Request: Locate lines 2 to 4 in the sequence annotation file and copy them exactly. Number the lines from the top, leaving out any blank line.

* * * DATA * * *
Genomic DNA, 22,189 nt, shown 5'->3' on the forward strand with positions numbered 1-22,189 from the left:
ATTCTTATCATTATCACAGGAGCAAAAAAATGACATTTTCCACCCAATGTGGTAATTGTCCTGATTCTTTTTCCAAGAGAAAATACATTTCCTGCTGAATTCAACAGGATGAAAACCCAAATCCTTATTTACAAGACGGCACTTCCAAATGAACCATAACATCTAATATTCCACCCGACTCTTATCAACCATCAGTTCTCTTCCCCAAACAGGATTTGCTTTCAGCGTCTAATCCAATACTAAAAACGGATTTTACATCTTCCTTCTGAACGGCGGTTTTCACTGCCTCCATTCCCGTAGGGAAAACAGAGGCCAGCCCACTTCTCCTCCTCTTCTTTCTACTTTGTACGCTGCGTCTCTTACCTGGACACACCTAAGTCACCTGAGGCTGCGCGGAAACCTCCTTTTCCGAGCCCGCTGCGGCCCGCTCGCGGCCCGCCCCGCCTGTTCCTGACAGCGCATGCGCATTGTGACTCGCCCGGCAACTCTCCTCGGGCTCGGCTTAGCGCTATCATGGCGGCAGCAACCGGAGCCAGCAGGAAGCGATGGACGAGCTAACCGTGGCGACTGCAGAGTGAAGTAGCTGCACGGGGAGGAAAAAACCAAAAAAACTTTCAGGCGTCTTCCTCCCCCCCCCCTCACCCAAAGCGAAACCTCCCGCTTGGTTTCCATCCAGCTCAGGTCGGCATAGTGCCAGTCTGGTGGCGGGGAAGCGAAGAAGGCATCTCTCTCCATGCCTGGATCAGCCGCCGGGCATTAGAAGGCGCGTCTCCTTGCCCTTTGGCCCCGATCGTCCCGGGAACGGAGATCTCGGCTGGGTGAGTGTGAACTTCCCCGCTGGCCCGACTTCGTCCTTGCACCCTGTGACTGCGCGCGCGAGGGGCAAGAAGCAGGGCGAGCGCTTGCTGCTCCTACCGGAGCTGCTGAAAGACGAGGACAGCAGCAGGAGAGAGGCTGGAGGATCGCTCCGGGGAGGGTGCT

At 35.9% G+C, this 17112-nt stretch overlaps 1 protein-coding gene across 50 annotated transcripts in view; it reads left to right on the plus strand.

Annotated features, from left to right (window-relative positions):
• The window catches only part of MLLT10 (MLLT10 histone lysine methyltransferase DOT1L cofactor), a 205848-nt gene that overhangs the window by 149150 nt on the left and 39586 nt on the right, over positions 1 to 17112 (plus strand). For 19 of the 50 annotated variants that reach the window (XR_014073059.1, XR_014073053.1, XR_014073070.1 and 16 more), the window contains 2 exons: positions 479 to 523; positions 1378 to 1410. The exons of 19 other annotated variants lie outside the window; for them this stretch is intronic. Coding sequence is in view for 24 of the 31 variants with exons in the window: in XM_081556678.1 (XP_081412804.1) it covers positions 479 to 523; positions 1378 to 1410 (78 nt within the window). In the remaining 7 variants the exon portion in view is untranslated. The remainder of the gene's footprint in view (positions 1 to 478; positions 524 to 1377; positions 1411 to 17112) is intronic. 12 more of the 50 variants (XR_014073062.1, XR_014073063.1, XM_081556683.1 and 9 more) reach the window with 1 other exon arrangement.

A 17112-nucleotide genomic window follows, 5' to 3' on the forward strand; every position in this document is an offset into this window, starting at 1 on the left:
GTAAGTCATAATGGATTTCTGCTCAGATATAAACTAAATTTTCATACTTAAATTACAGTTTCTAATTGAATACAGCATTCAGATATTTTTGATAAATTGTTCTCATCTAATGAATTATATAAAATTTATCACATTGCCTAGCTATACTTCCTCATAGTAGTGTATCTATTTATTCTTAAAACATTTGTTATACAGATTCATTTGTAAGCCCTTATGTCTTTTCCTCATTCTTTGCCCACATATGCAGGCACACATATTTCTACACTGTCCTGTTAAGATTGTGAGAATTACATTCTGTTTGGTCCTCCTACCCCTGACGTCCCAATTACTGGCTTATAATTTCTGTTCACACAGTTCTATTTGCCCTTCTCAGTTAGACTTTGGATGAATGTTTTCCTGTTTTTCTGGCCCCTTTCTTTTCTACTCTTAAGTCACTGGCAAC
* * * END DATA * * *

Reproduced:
ATTCTTATCATTATCACAGGAGCAAAAAAATGACATTTTCCACCCAATGTGGTAATTGTCCTGATTCTTTTTCCAAGAGAAAATACATTTCCTGCTGAATTCAACAGGATGAAAACCCAAATCCTTATTTACAAGACGGCACTTCCAAATGAACCATAACATCTAATATTCCACCCGACTCTTATCAACCATCAGTTCTCTTCCCCAAACAGGATTTGCTTTCAGCGTCTAATCCAATACTAAAAACGGATTTTACATCTTCCTTCTGAACGGCGGTTTTCACTGCCTCCATTCCCGTAGGGAAAACAGAGGCCAGCCCACTTCTCCTCCTCTTCTTTCTACTTTGTACGCTGCGTCTCTTACCTGGACACACCTAAGTCACCTGAGGCTGCGCGGAAACCTCCTTTTCCGAGCCCGCTGCGGCCCGCTCGCGGCCCGCCCCGCCTGTTCCTGACAGCGCATGCGCATTGTGACTCGCCCGGCAACTCTCCTCGGGCTCGGCTTAGCGCTATCATGGCGGCAGCAACCGGAGCCAGCAGGAAGCGATGGACGAGCTAACCGTGGCGACTGCAGAGTGAAGTAGCTGCACGGGGAGGAAAAAACCAAAAAAACTTTCAGGCGTCTTCCTCCCCCCCCCCTCACCCAAAGCGAAACCTCCCGCTTGGTTTCCATCCAGCTCAGGTCGGCATAGTGCCAGTCTGGTGGCGGGGAAGCGAAGAAGGCATCTCTCTCCATGCCTGGATCAGCCGCCGGGCATTAGAAGGCGCGTCTCCTTGCCCTTTGGCCCCGATCGTCCCGGGAACGGAGATCTCGGCTGGGTGAGTGTGAACTTCCCCGCTGGCCCGACTTCGTCCTTGCACCCTGTGACTGCGCGCGCGAGGGGCAAGAAGCAGGGCGAGCGCTTGCTGCTCCTACCGGAGCTGCTGAAAGACGAGGACAGCAGCAGGAGAGAGGCTGGAGGATCGCTCCGGGGAGGGTGCT

At 35.9% G+C, this 17112-nt stretch overlaps 1 protein-coding gene across 50 annotated transcripts in view; it reads left to right on the plus strand.

Annotated features, from left to right (window-relative positions):